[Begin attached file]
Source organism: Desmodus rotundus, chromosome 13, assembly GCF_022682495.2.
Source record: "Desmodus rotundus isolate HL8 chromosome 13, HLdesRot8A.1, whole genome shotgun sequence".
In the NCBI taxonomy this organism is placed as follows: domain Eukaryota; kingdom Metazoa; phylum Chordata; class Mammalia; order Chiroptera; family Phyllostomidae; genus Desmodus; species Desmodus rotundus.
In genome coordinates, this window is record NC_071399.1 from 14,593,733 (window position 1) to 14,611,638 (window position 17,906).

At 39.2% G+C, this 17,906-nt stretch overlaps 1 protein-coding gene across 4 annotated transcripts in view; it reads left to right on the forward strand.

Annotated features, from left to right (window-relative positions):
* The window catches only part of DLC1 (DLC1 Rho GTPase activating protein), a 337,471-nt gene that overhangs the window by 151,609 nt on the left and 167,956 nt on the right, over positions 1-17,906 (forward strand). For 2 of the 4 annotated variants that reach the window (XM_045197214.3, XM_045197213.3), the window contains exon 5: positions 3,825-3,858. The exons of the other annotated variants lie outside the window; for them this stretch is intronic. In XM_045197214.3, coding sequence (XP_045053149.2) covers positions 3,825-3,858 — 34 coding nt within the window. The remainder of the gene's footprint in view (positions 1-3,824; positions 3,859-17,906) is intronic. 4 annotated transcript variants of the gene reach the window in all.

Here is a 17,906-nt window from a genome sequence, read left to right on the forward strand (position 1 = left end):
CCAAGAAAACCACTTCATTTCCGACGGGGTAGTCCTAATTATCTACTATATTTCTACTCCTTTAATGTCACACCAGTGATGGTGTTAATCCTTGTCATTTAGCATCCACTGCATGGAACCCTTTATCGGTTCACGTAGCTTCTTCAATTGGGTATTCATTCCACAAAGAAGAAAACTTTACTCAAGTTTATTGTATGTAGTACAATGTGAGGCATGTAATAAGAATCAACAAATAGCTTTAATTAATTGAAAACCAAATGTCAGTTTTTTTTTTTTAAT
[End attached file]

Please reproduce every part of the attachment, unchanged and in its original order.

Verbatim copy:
Source organism: Desmodus rotundus, chromosome 13, assembly GCF_022682495.2.
Source record: "Desmodus rotundus isolate HL8 chromosome 13, HLdesRot8A.1, whole genome shotgun sequence".
In the NCBI taxonomy this organism is placed as follows: domain Eukaryota; kingdom Metazoa; phylum Chordata; class Mammalia; order Chiroptera; family Phyllostomidae; genus Desmodus; species Desmodus rotundus.
In genome coordinates, this window is record NC_071399.1 from 14,593,733 (window position 1) to 14,611,638 (window position 17,906).

At 39.2% G+C, this 17,906-nt stretch overlaps 1 protein-coding gene across 4 annotated transcripts in view; it reads left to right on the forward strand.

Annotated features, from left to right (window-relative positions):
* The window catches only part of DLC1 (DLC1 Rho GTPase activating protein), a 337,471-nt gene that overhangs the window by 151,609 nt on the left and 167,956 nt on the right, over positions 1-17,906 (forward strand). For 2 of the 4 annotated variants that reach the window (XM_045197214.3, XM_045197213.3), the window contains exon 5: positions 3,825-3,858. The exons of the other annotated variants lie outside the window; for them this stretch is intronic. In XM_045197214.3, coding sequence (XP_045053149.2) covers positions 3,825-3,858 — 34 coding nt within the window. The remainder of the gene's footprint in view (positions 1-3,824; positions 3,859-17,906) is intronic. 4 annotated transcript variants of the gene reach the window in all.

Here is a 17,906-nt window from a genome sequence, read left to right on the forward strand (position 1 = left end):
CCAAGAAAACCACTTCATTTCCGACGGGGTAGTCCTAATTATCTACTATATTTCTACTCCTTTAATGTCACACCAGTGATGGTGTTAATCCTTGTCATTTAGCATCCACTGCATGGAACCCTTTATCGGTTCACGTAGCTTCTTCAATTGGGTATTCATTCCACAAAGAAGAAAACTTTACTCAAGTTTATTGTATGTAGTACAATGTGAGGCATGTAATAAGAATCAACAAATAGCTTTAATTAATTGAAAACCAAATGTCAGTTTTTTTTTTTTAAT